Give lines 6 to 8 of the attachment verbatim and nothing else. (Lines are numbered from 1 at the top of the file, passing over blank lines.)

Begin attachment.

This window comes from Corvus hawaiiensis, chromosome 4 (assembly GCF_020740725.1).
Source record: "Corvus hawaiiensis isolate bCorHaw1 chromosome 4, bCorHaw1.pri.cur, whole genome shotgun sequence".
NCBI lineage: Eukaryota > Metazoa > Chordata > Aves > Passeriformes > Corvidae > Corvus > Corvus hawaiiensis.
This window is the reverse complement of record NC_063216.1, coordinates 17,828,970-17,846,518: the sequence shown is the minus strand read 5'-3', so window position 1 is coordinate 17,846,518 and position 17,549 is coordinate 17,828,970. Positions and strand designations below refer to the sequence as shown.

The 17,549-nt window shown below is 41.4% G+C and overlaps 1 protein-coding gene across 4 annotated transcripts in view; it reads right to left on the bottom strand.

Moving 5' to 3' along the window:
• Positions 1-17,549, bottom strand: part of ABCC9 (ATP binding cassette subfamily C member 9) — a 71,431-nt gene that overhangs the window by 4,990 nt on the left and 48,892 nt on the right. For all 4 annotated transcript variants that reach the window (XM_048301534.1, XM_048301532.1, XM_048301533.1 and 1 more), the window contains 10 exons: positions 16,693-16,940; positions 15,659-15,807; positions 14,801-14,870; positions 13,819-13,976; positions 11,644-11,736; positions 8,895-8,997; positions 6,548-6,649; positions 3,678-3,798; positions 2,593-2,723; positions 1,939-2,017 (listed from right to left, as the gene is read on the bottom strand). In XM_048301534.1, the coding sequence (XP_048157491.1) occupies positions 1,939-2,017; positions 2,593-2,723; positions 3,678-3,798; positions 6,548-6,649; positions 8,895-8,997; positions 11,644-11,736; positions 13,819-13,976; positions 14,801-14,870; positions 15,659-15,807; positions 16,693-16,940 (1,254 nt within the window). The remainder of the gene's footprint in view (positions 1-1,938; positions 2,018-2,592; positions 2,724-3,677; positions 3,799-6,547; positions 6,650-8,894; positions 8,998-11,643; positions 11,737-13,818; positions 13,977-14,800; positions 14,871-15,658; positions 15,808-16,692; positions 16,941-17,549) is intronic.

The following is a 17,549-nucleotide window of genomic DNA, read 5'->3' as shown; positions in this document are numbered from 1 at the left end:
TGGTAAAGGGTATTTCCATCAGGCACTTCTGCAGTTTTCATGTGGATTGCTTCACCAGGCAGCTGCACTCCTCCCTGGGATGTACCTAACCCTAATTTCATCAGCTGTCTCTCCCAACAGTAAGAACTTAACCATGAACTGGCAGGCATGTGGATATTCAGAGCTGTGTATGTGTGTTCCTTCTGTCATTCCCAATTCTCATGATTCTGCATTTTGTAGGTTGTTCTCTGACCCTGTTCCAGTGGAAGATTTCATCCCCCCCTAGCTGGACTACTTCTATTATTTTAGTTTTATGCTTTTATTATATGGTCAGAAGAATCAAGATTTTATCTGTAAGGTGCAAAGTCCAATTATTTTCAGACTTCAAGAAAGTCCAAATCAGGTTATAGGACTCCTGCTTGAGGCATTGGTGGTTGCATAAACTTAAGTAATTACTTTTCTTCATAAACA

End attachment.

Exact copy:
Moving 5' to 3' along the window:
• Positions 1-17,549, bottom strand: part of ABCC9 (ATP binding cassette subfamily C member 9) — a 71,431-nt gene that overhangs the window by 4,990 nt on the left and 48,892 nt on the right. For all 4 annotated transcript variants that reach the window (XM_048301534.1, XM_048301532.1, XM_048301533.1 and 1 more), the window contains 10 exons: positions 16,693-16,940; positions 15,659-15,807; positions 14,801-14,870; positions 13,819-13,976; positions 11,644-11,736; positions 8,895-8,997; positions 6,548-6,649; positions 3,678-3,798; positions 2,593-2,723; positions 1,939-2,017 (listed from right to left, as the gene is read on the bottom strand). In XM_048301534.1, the coding sequence (XP_048157491.1) occupies positions 1,939-2,017; positions 2,593-2,723; positions 3,678-3,798; positions 6,548-6,649; positions 8,895-8,997; positions 11,644-11,736; positions 13,819-13,976; positions 14,801-14,870; positions 15,659-15,807; positions 16,693-16,940 (1,254 nt within the window). The remainder of the gene's footprint in view (positions 1-1,938; positions 2,018-2,592; positions 2,724-3,677; positions 3,799-6,547; positions 6,650-8,894; positions 8,998-11,643; positions 11,737-13,818; positions 13,977-14,800; positions 14,871-15,658; positions 15,808-16,692; positions 16,941-17,549) is intronic.

The following is a 17,549-nucleotide window of genomic DNA, read 5'->3' as shown; positions in this document are numbered from 1 at the left end: